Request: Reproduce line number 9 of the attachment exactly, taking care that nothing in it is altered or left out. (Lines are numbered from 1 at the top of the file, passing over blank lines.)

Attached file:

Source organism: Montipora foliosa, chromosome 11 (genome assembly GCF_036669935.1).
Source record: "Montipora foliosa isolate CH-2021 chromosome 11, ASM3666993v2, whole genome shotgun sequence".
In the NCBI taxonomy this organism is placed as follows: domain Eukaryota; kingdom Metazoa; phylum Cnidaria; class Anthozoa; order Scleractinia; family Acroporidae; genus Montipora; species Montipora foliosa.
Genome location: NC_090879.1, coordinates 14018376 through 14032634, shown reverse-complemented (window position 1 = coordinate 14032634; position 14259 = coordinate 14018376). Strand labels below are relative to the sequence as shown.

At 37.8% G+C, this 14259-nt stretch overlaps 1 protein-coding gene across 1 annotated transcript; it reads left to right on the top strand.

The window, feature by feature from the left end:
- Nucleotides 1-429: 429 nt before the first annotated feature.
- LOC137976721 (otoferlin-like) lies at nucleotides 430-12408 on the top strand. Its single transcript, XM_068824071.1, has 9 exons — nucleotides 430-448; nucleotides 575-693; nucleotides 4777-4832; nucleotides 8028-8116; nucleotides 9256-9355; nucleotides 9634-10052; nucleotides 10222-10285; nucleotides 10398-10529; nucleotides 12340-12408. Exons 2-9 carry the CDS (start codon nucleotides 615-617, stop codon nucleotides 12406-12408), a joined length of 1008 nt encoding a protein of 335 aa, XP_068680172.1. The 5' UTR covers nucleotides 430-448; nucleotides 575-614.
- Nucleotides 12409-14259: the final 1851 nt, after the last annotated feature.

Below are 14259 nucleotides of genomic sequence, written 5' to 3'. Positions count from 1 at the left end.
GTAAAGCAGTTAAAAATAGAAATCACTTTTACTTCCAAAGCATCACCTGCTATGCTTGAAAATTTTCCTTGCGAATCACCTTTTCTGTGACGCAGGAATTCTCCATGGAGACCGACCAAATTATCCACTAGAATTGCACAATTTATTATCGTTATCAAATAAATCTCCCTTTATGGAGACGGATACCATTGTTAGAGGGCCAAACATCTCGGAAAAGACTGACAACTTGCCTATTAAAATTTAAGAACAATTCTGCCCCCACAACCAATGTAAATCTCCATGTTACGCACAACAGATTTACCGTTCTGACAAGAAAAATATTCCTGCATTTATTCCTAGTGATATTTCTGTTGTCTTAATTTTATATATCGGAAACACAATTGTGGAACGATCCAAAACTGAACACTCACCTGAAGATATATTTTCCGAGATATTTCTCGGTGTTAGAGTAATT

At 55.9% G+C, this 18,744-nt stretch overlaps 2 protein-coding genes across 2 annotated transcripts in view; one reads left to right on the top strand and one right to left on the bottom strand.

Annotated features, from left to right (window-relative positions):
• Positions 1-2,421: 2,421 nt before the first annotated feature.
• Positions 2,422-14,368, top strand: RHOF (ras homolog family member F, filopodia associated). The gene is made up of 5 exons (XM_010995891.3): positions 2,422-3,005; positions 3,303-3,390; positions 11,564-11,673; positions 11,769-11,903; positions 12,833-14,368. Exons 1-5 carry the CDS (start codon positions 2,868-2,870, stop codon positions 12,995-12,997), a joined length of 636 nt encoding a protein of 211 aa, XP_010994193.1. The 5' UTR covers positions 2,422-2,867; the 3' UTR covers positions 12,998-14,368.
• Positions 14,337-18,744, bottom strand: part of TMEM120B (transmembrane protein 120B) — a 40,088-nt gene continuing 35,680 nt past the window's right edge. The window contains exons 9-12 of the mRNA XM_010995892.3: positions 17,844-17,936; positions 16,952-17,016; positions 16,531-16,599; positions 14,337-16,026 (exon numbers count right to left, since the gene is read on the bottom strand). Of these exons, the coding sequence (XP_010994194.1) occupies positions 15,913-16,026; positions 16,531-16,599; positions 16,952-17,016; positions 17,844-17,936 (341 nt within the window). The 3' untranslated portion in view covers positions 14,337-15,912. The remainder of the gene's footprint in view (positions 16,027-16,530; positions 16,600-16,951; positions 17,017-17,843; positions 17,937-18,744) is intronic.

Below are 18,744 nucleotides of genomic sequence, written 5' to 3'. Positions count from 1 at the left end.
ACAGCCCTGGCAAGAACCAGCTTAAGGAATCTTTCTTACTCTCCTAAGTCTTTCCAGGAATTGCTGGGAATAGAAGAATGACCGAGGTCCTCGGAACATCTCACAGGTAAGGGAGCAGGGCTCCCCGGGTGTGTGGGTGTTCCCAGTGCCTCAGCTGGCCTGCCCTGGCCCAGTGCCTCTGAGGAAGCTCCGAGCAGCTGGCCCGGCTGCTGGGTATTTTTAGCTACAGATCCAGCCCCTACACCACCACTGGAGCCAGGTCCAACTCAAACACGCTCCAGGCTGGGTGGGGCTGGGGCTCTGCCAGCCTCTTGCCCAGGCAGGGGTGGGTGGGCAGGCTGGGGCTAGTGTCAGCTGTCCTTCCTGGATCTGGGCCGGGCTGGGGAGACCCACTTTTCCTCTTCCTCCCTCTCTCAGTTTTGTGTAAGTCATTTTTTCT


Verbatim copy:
- Nucleotides 12409-14259: the final 1851 nt, after the last annotated feature.